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Titanic Sunk by "Supermoon" and Celestial Alignment?

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posted on Mar, 6 2012 @ 07:52 PM
Well, I'm not buying it but these are two very reputable websites. This on the eve of a full moon.
Nobody's on a cruise here are they?

An ultrarare alignment of the sun, the full moon, and Earth, they say, may have set the April 14, 1912, tragedy in motion, according to a new report.

It will be 100 years next month since its tragic sinking on April 14, 1912, but the Titanic still haunts us, and definitely still has the mojo to get people buzzing. The latest news comes to us courtesy of the April 2012 issue of Sky & Telescope, in which our favorite "forensic astronomer," Texas State University-San Marcos' Donald Olson, presents his hypothesis on how the moon might have contributed to the ocean liner's demise, taking 1500 people with it into the icy depths.

And to punish you further:

posted on Mar, 6 2012 @ 07:56 PM
I'm glad you start that off by saying you don't personally buy it.

I'd see this kind of speculation if we were still hunting for the wreck to examine it for the story of what really happened that night..but I'm missing something. What does alignments in space have to do with a poorly designed ship (small rudder...way too small) sailing right into an Iceburg like a drunk after last call?

I kinda thought the mysteries of the Titanic were solved when they spent a couple seasons running over the wreck, inch by inch and rivet by rivet for what they could see. Sounds like an entirely understandable tragedy from what I've heard of it.

posted on Mar, 6 2012 @ 07:57 PM
Why? Why would they bother to say such things?
What the Hell does "reputable" really mean, well funded and supported by mainstream?

I quit, this planet needs some huge X flares to burn off all the garbage.

posted on Mar, 6 2012 @ 08:00 PM
Or a an iceberg that ripped a hole in the ship that is visible in the wreckage.. I personally buy the official story.. If an alignment like that were capable of downing a ship it would have done far more damage than just that.. The Titanic wasn't the only ship in the area mind you..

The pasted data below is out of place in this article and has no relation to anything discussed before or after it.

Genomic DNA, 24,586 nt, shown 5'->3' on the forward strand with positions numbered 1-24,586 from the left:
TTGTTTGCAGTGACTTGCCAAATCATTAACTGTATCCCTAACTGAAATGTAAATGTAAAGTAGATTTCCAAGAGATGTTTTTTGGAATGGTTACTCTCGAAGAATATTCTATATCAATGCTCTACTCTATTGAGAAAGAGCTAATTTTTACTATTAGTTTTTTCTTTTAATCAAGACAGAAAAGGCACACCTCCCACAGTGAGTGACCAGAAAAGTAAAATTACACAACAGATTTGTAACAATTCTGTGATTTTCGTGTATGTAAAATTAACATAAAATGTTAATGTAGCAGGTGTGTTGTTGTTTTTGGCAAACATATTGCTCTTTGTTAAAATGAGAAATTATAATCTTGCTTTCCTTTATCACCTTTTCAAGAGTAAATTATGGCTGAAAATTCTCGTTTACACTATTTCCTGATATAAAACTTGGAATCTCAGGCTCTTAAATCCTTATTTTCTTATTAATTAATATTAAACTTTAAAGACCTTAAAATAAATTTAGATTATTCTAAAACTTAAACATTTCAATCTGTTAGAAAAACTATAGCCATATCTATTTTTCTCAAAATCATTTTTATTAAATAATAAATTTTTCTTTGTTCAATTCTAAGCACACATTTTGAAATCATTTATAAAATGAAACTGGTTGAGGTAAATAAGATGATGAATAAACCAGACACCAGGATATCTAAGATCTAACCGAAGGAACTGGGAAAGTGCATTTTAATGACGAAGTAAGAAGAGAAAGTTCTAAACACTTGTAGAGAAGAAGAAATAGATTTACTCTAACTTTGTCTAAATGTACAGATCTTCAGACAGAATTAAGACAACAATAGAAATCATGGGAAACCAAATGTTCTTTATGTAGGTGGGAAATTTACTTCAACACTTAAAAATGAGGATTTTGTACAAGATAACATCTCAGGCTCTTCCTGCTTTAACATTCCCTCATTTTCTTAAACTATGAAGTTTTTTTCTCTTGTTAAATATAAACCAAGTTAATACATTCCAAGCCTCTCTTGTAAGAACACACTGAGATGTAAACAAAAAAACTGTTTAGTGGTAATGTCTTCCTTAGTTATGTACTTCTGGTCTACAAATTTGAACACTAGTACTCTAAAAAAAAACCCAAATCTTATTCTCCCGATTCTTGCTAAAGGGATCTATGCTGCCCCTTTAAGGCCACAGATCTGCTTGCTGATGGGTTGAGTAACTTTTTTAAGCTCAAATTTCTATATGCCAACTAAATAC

But again - the iceberg damage is quite visible on the hull and it's well documented that the crew and passengers spotted it before colliding.

posted on Mar, 6 2012 @ 08:04 PM

Originally posted by Wrabbit2000
I kinda thought the mysteries of the Titanic were solved when they spent a couple seasons running over the wreck, inch by inch and rivet by rivet for what they could see. Sounds like an entirely understandable tragedy from what I've heard of it.

There's no mystery really - they've studied the Titanic extensively and they know pretty much what happened minute by minute.. the steel on the ship has also been tested and found to be very brittle at cold temperatures, when they tested it by cooling the material and then hitting it with high impact, the steel literally shattered like glass.

There were survivors, both passengers and crew.. they also help close the case because many of them saw the iceberg before impact.. passengers were even playing with chunks of it that came on deck during the collision, fully unaware that the water tight compartments were compromised and the ship was taking on water..

posted on Mar, 6 2012 @ 08:04 PM
reply to post by Wrabbit2000

Wrabbit, I love your posts. You always describe what I try to explain.

The question to me is why are these sites coming out with this stuff? This is supposed to be major league journalism. One periodical comes out and everyone is all over the bandwagon.